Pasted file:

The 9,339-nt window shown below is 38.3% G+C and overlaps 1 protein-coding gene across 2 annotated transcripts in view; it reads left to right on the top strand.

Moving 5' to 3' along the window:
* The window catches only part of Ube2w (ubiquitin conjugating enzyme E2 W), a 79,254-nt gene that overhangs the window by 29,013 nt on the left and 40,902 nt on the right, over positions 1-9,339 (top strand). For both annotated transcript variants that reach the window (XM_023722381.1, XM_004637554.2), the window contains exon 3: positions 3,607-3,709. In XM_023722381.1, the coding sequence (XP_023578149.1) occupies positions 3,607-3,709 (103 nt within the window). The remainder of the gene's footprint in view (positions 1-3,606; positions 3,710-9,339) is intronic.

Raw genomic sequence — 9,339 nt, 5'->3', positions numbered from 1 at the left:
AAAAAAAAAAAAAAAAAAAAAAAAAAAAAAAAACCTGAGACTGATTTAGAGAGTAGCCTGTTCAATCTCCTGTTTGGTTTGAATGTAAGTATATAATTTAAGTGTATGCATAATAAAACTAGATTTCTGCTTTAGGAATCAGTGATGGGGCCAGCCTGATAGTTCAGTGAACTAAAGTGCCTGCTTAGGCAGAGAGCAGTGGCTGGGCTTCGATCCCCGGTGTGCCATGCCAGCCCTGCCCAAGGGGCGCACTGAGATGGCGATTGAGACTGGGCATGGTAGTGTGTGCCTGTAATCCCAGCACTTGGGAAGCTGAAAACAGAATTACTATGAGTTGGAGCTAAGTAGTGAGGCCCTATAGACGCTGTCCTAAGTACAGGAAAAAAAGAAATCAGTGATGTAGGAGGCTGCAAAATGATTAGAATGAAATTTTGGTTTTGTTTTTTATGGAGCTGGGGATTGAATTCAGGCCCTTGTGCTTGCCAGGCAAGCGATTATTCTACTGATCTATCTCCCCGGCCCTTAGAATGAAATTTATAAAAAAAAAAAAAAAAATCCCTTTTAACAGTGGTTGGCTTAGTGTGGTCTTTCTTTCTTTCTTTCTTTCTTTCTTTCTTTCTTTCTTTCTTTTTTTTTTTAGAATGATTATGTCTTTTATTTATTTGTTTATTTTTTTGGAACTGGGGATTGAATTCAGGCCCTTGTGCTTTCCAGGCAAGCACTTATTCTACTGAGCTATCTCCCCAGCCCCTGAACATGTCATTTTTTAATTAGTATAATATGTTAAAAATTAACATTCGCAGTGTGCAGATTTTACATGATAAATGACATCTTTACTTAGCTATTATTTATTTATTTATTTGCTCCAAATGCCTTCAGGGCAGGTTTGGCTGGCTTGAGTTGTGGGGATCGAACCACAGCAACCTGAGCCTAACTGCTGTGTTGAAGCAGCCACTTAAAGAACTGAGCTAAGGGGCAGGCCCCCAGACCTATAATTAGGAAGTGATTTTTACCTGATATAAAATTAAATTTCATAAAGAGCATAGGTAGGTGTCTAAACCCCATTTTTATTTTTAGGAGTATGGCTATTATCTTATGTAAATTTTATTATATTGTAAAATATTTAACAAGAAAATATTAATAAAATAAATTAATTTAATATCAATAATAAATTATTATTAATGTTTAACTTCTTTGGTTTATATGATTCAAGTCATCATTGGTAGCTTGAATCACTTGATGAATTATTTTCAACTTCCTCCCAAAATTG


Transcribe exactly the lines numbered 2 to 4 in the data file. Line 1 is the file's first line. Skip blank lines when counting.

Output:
Moving 5' to 3' along the window:
* The window catches only part of Ube2w (ubiquitin conjugating enzyme E2 W), a 79,254-nt gene that overhangs the window by 29,013 nt on the left and 40,902 nt on the right, over positions 1-9,339 (top strand). For both annotated transcript variants that reach the window (XM_023722381.1, XM_004637554.2), the window contains exon 3: positions 3,607-3,709. In XM_023722381.1, the coding sequence (XP_023578149.1) occupies positions 3,607-3,709 (103 nt within the window). The remainder of the gene's footprint in view (positions 1-3,606; positions 3,710-9,339) is intronic.

Raw genomic sequence — 9,339 nt, 5'->3', positions numbered from 1 at the left: